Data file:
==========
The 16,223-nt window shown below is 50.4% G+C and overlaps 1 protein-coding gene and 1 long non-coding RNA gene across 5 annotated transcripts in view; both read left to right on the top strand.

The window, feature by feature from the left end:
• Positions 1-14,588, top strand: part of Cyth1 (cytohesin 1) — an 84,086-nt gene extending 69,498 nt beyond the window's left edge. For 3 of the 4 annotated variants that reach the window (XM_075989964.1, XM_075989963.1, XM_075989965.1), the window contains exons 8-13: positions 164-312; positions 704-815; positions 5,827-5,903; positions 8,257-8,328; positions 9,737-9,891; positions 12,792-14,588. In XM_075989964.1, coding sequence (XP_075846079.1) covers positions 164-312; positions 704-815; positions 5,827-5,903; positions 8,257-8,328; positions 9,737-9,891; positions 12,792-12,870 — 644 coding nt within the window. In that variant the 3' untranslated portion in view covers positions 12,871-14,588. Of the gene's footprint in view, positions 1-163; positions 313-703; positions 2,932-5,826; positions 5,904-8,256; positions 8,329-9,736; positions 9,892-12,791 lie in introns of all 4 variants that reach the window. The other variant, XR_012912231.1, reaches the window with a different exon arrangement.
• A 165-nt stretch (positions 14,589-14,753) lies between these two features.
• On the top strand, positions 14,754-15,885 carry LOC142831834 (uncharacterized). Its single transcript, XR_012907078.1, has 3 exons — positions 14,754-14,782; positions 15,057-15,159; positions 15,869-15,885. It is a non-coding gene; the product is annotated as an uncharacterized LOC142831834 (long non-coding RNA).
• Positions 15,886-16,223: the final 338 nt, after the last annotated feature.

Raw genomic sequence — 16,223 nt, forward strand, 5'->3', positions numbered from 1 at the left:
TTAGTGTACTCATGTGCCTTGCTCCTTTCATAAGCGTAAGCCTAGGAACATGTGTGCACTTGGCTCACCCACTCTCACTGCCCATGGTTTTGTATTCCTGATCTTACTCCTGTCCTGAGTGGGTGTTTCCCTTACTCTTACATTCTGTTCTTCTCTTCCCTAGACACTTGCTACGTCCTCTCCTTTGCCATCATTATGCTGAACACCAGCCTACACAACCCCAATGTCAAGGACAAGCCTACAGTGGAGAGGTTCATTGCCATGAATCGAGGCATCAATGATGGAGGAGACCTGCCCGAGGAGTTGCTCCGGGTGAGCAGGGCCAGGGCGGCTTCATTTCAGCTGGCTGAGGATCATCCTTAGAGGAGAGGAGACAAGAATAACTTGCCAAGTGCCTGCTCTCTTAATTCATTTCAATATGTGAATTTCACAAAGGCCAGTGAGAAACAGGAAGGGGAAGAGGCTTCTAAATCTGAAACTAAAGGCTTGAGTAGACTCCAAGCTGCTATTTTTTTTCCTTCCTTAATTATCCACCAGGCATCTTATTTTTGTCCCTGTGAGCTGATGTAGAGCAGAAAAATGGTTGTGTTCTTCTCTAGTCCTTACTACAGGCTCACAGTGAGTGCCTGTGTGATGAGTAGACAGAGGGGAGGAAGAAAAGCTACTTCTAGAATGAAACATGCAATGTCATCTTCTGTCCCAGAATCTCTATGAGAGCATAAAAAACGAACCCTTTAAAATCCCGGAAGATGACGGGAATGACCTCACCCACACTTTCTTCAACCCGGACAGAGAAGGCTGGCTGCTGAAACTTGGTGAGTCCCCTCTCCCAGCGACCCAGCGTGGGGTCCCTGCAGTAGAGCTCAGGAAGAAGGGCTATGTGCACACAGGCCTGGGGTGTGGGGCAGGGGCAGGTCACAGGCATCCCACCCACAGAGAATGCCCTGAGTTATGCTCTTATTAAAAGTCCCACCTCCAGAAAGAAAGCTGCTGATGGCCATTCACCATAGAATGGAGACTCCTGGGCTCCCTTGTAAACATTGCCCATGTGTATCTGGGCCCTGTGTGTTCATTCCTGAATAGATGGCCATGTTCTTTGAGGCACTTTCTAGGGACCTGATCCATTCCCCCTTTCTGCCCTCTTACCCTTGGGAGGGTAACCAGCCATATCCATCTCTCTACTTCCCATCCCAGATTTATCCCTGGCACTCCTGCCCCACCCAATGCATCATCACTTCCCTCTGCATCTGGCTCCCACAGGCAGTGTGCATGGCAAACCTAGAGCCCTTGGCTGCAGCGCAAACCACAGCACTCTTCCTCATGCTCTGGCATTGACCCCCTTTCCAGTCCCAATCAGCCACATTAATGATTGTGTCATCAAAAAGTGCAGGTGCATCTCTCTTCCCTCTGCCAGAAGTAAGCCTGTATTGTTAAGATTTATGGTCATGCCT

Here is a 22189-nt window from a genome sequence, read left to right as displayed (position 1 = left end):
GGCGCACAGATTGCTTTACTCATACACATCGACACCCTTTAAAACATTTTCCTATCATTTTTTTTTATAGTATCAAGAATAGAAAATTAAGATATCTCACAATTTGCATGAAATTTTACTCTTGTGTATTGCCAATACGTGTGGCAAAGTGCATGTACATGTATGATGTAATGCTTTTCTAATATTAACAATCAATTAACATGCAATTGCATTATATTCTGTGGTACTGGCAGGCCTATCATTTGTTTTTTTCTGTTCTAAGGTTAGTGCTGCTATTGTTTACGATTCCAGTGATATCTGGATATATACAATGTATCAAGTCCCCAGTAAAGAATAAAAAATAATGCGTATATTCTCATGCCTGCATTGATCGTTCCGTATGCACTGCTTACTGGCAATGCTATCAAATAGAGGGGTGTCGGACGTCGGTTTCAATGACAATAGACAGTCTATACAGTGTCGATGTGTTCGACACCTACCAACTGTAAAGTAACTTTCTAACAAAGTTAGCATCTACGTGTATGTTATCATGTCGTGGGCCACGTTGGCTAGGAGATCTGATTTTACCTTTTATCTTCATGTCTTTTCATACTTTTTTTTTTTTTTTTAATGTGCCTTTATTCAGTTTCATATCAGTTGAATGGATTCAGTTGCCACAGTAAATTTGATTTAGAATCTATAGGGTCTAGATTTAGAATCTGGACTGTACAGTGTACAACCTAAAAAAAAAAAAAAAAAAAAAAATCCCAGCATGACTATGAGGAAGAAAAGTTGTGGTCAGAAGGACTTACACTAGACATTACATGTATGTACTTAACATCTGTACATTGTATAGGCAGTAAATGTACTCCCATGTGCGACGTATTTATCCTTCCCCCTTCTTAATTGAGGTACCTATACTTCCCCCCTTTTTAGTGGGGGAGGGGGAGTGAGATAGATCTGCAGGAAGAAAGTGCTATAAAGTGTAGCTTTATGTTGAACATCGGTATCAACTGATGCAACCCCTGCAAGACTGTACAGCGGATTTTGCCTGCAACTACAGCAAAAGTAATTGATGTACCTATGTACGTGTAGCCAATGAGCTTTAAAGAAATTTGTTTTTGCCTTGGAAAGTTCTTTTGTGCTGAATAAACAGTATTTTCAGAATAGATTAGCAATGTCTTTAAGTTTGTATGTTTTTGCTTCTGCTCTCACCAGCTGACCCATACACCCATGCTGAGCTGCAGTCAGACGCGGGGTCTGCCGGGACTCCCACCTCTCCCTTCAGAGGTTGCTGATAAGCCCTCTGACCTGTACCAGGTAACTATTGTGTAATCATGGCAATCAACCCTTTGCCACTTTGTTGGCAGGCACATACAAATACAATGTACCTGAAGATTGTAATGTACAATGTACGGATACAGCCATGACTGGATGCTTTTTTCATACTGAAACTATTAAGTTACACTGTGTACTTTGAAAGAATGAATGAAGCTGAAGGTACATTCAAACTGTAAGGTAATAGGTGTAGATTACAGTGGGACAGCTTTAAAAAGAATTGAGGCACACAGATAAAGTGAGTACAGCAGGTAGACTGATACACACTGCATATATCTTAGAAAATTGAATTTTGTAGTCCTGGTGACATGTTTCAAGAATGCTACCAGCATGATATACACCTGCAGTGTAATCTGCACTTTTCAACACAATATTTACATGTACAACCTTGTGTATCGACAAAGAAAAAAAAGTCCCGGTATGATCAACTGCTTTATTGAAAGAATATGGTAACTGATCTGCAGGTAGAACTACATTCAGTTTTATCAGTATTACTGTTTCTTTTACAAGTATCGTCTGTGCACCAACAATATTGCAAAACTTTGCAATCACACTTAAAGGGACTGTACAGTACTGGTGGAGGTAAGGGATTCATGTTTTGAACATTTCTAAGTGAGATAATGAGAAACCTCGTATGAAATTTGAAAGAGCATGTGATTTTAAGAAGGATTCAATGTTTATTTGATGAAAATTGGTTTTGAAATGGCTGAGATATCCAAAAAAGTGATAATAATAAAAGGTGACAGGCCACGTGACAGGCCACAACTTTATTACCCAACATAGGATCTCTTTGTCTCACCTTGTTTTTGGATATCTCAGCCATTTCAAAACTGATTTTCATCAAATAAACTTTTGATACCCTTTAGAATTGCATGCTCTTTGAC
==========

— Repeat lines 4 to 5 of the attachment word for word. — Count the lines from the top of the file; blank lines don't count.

• A 165-nt stretch (positions 14,589-14,753) lies between these two features.
• On the top strand, positions 14,754-15,885 carry LOC142831834 (uncharacterized). Its single transcript, XR_012907078.1, has 3 exons — positions 14,754-14,782; positions 15,057-15,159; positions 15,869-15,885. It is a non-coding gene; the product is annotated as an uncharacterized LOC142831834 (long non-coding RNA).